Doctor Who: The Claws of Axos

"Overweight, underpowered museum piece."

Bob Baker and Dave Martin have arrived, people. Prepare yourselves to be underwhelmed.

Okay, I know, that might be a little harsh but I've always found Baker and Martin to be the most consistently average writers working on Doctor Who. None of their stories are ever unforgivably bad, nor are they resoundingly great, either. They all fit unwaveringly in the middle, their good and bad points all perfectly balanced with each other. 'The Claws of Axos' is no exception. It isn't bad, it isn't good, it's just ordinary.

With ‘The Claws of Axos’ you get Worzel's entire tenure in one neat little package. Essentially, this a rather uninspired greatest hits album. There are no surprises or hidden gems just all the classic hits you've heard a hundred times before. Everything you instinctively associate with this era is contained here; Jo Grant, the Brigadier and UNIT, Bessie, a meddlesome civil servant who thinks just because he has a public sector pension he can boss everyone around, excessive use of CSO, scientific technobable gibberish and, of course, the Master.

The Master is really the best thing here. I know I sound like a broken record but 'The Claws of Axos' is such an utterly humourless tale, one lacking any sense of fun and adventure, it needs the Master to bring some levity, otherwise it would been almost unbearable. Normally this would be the Doctor's role but he's too moody about his exile to make jokes.

With the exception of the Master, there are no other likeable or interesting characters, that includes the regulars. The guest characters, from the petulant Mr Chinn(s) to the annoying Winser, are particularly loathsome. Worst of the lot is Paul Grist as American agent Bill Filer, possibly the worst guest character in the near fifty year history of the show. Filer is a perfect storm of bad writing, terrible acting and one embarrassingly bad piece of 70s hairstyle. His horrendous 'mumbling random plot information while unconscious' acting has to be seen to believed.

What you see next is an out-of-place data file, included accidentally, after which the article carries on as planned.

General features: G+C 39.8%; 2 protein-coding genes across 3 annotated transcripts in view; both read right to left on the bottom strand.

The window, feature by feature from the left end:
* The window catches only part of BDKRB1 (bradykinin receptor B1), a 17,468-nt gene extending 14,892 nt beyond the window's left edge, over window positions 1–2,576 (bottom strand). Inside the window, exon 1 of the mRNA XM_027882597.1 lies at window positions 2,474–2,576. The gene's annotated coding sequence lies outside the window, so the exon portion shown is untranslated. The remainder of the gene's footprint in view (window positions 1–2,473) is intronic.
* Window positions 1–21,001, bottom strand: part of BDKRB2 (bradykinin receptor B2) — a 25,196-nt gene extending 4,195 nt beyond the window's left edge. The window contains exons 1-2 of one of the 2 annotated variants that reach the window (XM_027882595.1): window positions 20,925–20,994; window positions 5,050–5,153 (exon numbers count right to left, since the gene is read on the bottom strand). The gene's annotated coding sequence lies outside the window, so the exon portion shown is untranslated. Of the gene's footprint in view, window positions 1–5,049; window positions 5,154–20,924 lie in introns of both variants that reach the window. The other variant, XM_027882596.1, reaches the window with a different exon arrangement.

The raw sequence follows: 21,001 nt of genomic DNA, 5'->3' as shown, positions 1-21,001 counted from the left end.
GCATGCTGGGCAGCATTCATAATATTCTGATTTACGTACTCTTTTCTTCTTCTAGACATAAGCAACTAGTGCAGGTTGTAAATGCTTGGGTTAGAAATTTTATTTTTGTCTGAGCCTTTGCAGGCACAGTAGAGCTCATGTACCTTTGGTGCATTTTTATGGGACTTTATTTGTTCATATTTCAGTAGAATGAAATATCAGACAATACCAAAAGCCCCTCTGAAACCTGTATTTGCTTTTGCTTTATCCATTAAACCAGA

Notes and Quotes

--I have often wondered if Javiar Bardem stole Filer’s hairdo for No Country For Old Men?


--Unit soldiers really are the Red Shirts of Doctor Who.

--Captain Harker is played by a very young Tim Piggot-Smith. He would later appear in 'The Masque of Mandragora' and get to do more than just repeat the same line of dialogue over and over again.

The Master: “You could take the usual precautions against nuclear blast, sticky tape on the windows, that sort of thing.”

The Master: (re: the TARDIS) “Might as well try to fly a second hand gas stove.”

The Brigadier: “Ah, Mr. Chinn, where have you been hiding? Canteen?”

The Doctor: “Obviously the Time Lords have programmed the Tardis always to return to Earth. It seems that I'm some sort of galactic yo-yo!”

The Brigadier: “Is there anything we can do to stop them?”
The Master: “Nothing. But there may be something I can do.”

Bill Filer: “Who are you? What do you want?”
The Master: “I am your fellow captive, Filer. I am the Master.”

Two embarrassingly bad 70s haircuts out of four.
--
Mark Greig has been writing for Doux Reviews since 2011. More Mark Greig.

2 comments:

Katie Hart - Freelance Writer said...

I actually didn't mind this one, despite the bad acting. I guess I was too excited to see the TARDIS (somewhat) working again!

John said...

Oh, I love this one to death.
- There's delicious irony in that Chinn's Britain-first philosophy would limit the chaos to Britain, and UNIT's plan to distribute globally is playing right into the Axons' hands.
- The Episode 4 freakout when the Master overloads Axos is the most technically challenging psychedelic freakout the show had ever attempted, and they did it live in the studio instead of pre-filming or relying on post-production, and it worked like gangbusters!
- The battle in the accelerator, similarly, was very ambitious and well-achieved.
- At this point in Worzel's tenure as the Doctor he's still so bitter about his exile, and his relationship with the Brigadier is so strained, that his potential for amorality is at its peak. When he announces that he's abandoning Earth to its doom and offers to ally with the Master against the Time Lords, it's possible that he's serious.